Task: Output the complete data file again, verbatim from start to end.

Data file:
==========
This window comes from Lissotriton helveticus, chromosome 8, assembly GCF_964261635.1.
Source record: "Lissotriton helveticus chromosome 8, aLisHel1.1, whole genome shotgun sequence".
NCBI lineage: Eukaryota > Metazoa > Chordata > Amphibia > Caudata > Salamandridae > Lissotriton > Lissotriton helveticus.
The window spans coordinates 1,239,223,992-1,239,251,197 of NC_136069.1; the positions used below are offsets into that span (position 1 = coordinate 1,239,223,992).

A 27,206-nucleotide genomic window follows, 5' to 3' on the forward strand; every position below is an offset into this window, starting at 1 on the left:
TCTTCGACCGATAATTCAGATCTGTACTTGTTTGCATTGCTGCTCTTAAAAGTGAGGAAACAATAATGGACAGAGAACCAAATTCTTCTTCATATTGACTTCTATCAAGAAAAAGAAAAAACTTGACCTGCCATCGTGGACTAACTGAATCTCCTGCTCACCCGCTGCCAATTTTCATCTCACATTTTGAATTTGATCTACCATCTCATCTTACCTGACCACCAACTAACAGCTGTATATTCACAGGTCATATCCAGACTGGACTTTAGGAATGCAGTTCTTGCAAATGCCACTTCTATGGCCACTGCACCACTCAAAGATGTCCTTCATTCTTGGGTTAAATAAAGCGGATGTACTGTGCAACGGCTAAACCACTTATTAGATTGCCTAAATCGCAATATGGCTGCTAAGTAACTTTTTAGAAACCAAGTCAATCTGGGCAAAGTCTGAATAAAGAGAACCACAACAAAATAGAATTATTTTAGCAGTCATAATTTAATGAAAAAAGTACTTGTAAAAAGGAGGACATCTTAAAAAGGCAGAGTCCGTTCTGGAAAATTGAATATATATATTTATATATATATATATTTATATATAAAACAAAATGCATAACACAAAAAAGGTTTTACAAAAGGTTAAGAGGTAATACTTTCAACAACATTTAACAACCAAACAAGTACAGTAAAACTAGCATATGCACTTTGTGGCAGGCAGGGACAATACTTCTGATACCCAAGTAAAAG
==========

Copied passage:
This window comes from Lissotriton helveticus, chromosome 8, assembly GCF_964261635.1.
Source record: "Lissotriton helveticus chromosome 8, aLisHel1.1, whole genome shotgun sequence".
NCBI lineage: Eukaryota > Metazoa > Chordata > Amphibia > Caudata > Salamandridae > Lissotriton > Lissotriton helveticus.
The window spans coordinates 1,239,223,992-1,239,251,197 of NC_136069.1; the positions used below are offsets into that span (position 1 = coordinate 1,239,223,992).

A 27,206-nucleotide genomic window follows, 5' to 3' on the forward strand; every position below is an offset into this window, starting at 1 on the left:
TCTTCGACCGATAATTCAGATCTGTACTTGTTTGCATTGCTGCTCTTAAAAGTGAGGAAACAATAATGGACAGAGAACCAAATTCTTCTTCATATTGACTTCTATCAAGAAAAAGAAAAAACTTGACCTGCCATCGTGGACTAACTGAATCTCCTGCTCACCCGCTGCCAATTTTCATCTCACATTTTGAATTTGATCTACCATCTCATCTTACCTGACCACCAACTAACAGCTGTATATTCACAGGTCATATCCAGACTGGACTTTAGGAATGCAGTTCTTGCAAATGCCACTTCTATGGCCACTGCACCACTCAAAGATGTCCTTCATTCTTGGGTTAAATAAAGCGGATGTACTGTGCAACGGCTAAACCACTTATTAGATTGCCTAAATCGCAATATGGCTGCTAAGTAACTTTTTAGAAACCAAGTCAATCTGGGCAAAGTCTGAATAAAGAGAACCACAACAAAATAGAATTATTTTAGCAGTCATAATTTAATGAAAAAAGTACTTGTAAAAAGGAGGACATCTTAAAAAGGCAGAGTCCGTTCTGGAAAATTGAATATATATATTTATATATATATATATTTATATATAAAACAAAATGCATAACACAAAAAAGGTTTTACAAAAGGTTAAGAGGTAATACTTTCAACAACATTTAACAACCAAACAAGTACAGTAAAACTAGCATATGCACTTTGTGGCAGGCAGGGACAATACTTCTGATACCCAAGTAAAAG